Your air conditioner protects you and your family from intense heat and exasperating humidity during the worst of summers. Naturally, you also want to do all you can to protect your AC come fall and winter time. This way, you maintain its efficiency and make your unit last for years. So how do you protect an air conditioner in the winter?
One crucial way to safeguard your air conditioner is to cover it during winter. How does this simple act of covering preserve your unit? How do you correctly cover your unit and what are the things to avoid? Where can you buy quality and suitable covers for your air conditioner?
Let’s “cover” all the bases to answer these questions.
Why Do Air Conditioning Units Need Cover in Winter?
Unlike the furnace and most ventilation systems, air conditioning units (central AC and split types) are the type of HVAC that have an outdoor component. It is commonly referred to as the condenser.
This part of the AC system that is placed outside the house contains some of the most critical components of the cooling system: the electrical components, heat exchange coil, motor with a propeller blade, and of course, the compressor.
Why do condensers have to stay outdoors? While the indoor elements of the air conditioning system draw in the heat from your home and remove it through circulating the refrigerant, the extracted heat has to be directed elsewhere. The condenser provides an escape for the heat as it gets dispersed outward.
Since the condenser does not have the protection of the four walls of your home, it is more susceptible to external harm. Natural elements such as rain, snow, hail, dirt, and foliage are a few things your outdoor unit is exposed to.
If left uncovered, fallen leaves, small branches, seeds, tree needles, and other debris can easily fall into the air conditioning unit’s crevices and get stuck. This may lead to blockage and a significant increase in moisture inside the device. The combination of clogged water and metal components is bad news as it results in rust and corrosive damage.
Additionally, if the heat exchange coil inside the condenser gets dirty because of the fallen debris or gets frozen because of trapped water or snow, it will lower the efficiency of your air conditioner.
The important role of the condenser coil is to hold the refrigerant when it is in a liquid state and transfer the heat outdoors. Refrigerant (oldtimers refer to it as the commercial brand, Freon) is a magnificent chemical compound that switches from gas to liquid throughout the cooling process.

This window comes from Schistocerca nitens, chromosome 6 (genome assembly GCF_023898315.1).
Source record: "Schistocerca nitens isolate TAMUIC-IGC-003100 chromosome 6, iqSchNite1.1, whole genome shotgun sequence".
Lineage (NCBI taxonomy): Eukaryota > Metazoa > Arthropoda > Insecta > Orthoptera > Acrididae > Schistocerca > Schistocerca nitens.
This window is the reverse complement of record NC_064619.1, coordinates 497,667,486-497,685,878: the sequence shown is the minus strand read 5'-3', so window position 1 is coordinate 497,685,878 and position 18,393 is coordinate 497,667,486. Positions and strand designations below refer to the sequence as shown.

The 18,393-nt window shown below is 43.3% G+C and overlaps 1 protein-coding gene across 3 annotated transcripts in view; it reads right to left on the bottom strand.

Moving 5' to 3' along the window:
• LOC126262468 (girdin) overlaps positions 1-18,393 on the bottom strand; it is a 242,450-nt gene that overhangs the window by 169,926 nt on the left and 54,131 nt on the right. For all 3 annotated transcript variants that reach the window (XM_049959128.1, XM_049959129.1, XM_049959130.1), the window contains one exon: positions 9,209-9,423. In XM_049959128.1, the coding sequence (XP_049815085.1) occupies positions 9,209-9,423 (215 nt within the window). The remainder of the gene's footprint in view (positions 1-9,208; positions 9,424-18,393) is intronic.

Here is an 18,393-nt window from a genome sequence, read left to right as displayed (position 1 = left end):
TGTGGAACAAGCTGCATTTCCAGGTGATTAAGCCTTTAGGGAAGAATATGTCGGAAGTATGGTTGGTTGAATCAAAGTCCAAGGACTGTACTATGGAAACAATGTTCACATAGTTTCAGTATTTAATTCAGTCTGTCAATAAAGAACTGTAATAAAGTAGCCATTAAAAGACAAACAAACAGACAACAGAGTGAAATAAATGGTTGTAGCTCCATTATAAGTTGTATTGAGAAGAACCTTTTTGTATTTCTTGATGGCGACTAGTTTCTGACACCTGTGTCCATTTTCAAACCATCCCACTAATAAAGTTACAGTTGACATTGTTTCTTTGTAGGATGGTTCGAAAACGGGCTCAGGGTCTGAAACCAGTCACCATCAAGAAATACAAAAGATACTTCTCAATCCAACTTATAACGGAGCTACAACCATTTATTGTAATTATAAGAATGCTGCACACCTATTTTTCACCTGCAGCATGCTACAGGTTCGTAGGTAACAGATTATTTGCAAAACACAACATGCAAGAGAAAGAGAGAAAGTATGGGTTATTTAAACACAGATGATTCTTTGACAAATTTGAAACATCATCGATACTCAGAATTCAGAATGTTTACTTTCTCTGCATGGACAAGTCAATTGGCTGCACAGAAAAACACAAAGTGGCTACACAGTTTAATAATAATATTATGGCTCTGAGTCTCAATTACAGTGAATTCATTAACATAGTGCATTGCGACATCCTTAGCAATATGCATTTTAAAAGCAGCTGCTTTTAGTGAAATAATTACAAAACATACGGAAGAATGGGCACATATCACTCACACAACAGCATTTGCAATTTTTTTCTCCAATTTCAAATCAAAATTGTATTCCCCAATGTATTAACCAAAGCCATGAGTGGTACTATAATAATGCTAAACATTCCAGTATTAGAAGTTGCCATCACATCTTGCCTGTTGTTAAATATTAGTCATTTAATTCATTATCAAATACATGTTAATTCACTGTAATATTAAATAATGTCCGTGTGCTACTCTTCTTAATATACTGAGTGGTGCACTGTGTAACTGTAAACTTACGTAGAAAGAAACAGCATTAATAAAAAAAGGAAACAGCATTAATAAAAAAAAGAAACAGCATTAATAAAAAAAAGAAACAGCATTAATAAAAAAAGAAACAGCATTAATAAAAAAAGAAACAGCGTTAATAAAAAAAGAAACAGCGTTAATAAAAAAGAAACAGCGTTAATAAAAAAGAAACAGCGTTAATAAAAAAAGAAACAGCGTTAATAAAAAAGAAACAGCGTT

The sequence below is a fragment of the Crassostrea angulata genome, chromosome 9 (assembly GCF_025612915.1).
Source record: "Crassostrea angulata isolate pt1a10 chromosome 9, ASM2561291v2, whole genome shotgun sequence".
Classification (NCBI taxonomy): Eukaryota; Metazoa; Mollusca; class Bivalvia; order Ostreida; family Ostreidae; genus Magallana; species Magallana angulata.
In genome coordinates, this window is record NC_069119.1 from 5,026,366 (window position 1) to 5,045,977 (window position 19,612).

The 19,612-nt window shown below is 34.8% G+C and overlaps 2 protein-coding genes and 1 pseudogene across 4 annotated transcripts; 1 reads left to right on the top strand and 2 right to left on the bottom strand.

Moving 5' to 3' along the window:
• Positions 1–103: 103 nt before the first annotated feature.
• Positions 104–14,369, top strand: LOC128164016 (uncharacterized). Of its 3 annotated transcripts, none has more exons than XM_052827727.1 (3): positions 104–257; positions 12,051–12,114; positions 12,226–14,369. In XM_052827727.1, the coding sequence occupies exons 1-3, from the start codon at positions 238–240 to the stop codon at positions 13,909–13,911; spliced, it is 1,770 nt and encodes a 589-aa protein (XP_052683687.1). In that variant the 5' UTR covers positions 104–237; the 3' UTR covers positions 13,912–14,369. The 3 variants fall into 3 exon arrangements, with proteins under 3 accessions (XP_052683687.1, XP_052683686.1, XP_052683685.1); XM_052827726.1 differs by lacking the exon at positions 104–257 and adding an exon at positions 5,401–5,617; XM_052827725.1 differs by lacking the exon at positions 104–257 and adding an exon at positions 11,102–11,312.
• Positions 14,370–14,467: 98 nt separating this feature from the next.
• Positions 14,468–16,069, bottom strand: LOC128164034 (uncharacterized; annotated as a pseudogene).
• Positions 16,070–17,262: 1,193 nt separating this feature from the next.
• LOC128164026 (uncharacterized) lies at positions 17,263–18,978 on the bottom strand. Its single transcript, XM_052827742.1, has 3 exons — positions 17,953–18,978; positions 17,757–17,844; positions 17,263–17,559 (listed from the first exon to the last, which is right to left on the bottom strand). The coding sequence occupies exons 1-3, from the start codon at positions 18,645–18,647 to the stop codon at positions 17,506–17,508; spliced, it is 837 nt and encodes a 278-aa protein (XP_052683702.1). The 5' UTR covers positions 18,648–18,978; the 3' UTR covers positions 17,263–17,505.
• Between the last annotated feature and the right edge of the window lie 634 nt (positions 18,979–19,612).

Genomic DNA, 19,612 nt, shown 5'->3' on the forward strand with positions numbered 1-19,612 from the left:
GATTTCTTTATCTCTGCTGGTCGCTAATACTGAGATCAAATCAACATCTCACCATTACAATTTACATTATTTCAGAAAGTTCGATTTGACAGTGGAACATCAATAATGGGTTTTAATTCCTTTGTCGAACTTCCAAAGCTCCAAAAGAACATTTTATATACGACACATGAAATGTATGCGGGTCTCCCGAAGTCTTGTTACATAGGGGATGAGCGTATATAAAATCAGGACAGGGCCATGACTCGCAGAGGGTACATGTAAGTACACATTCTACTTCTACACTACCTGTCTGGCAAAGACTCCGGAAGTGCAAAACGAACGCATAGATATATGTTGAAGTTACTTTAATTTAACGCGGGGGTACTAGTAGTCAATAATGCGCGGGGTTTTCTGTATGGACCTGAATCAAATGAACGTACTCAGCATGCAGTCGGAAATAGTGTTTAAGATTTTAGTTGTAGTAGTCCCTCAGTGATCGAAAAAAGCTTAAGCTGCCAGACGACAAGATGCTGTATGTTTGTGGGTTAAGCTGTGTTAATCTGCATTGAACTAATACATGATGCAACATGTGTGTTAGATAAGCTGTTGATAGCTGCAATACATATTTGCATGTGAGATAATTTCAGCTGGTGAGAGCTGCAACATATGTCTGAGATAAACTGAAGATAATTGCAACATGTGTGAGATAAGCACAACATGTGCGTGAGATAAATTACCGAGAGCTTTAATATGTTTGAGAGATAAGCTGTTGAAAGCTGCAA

Now that we are convinced that we should by all means shield our AC from outdoor elements, let’s take a quick rundown on how to appropriately cover your unit and the big no-nos.
The Right Way to Cover Your Air Conditioner
Yes! There are indeed RIGHT and a WRONG ways to cover your air conditioning device. What you do with the outdoor part of your central air or split-type unit will impact its indoor cooling performance.
- Plan ahead about covering your AC as fall approaches. If you are only considering covering your unit when it is winter, you are more than a little late. Although you are excited about amping up your furnace as the cooler climate breezes in, make sure that your air conditioner that worked so hard throughout the summer is properly protected and maintained.
- Take the time to choose the right kind of cover for your unit. While most air conditioning processes are similar, the cooling units themselves come in different shapes and sizes. Simply picking any new cover that is on sale without considering your AC’s specific needs will not only be pointless but may be damaging to your device in the long run.
- Turn off the air conditioning at the breaker panel before putting on a cover. It is only safe to cover your cooling device when it is not operational. If someone in the house accidentally turns on the air conditioning when it has been covered, it may cause some harm to the unit. The best way to ensure that none of this would happen is to terminate the power from its source, the breaker panel.
How NOT to Cover Your Air Conditioner